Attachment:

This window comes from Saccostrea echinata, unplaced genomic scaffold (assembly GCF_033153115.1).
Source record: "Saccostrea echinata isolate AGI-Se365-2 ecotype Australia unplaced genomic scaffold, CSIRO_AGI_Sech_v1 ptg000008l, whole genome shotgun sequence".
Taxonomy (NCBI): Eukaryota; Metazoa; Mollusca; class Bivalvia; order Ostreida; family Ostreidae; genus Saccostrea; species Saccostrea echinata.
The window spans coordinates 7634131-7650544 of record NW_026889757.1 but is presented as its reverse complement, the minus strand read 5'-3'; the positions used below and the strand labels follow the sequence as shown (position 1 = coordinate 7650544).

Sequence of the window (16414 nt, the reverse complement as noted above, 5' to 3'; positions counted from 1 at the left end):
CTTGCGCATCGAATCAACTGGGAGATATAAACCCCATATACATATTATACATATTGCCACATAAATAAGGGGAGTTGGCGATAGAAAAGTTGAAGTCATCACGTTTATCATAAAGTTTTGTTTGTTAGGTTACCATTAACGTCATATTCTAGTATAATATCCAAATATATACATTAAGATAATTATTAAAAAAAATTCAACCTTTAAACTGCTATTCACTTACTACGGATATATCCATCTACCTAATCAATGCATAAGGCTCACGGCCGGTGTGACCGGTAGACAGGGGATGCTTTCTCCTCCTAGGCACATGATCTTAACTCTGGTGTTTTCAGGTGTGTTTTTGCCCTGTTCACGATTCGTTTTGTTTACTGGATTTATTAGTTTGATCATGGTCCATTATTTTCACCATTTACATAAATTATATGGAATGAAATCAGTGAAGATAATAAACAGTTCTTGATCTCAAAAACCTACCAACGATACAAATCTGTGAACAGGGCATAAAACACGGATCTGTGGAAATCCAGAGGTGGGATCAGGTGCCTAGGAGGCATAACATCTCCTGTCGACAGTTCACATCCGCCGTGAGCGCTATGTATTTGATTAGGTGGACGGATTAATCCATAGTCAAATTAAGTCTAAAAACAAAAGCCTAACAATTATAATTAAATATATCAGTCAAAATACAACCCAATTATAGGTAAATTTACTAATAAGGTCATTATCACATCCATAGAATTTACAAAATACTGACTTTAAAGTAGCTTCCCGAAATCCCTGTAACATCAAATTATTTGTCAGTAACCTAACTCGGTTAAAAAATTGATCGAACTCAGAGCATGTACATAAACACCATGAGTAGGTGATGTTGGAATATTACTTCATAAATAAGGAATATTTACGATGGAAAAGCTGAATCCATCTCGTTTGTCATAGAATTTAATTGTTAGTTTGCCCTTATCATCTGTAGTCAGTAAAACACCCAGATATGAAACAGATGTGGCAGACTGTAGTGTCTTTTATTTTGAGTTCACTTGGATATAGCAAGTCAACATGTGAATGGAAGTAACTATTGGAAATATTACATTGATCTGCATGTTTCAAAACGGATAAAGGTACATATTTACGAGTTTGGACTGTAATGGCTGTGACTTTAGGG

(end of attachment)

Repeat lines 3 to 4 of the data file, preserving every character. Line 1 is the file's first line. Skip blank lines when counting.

Taxonomy (NCBI): Eukaryota; Metazoa; Mollusca; class Bivalvia; order Ostreida; family Ostreidae; genus Saccostrea; species Saccostrea echinata.
The window spans coordinates 7634131-7650544 of record NW_026889757.1 but is presented as its reverse complement, the minus strand read 5'-3'; the positions used below and the strand labels follow the sequence as shown (position 1 = coordinate 7650544).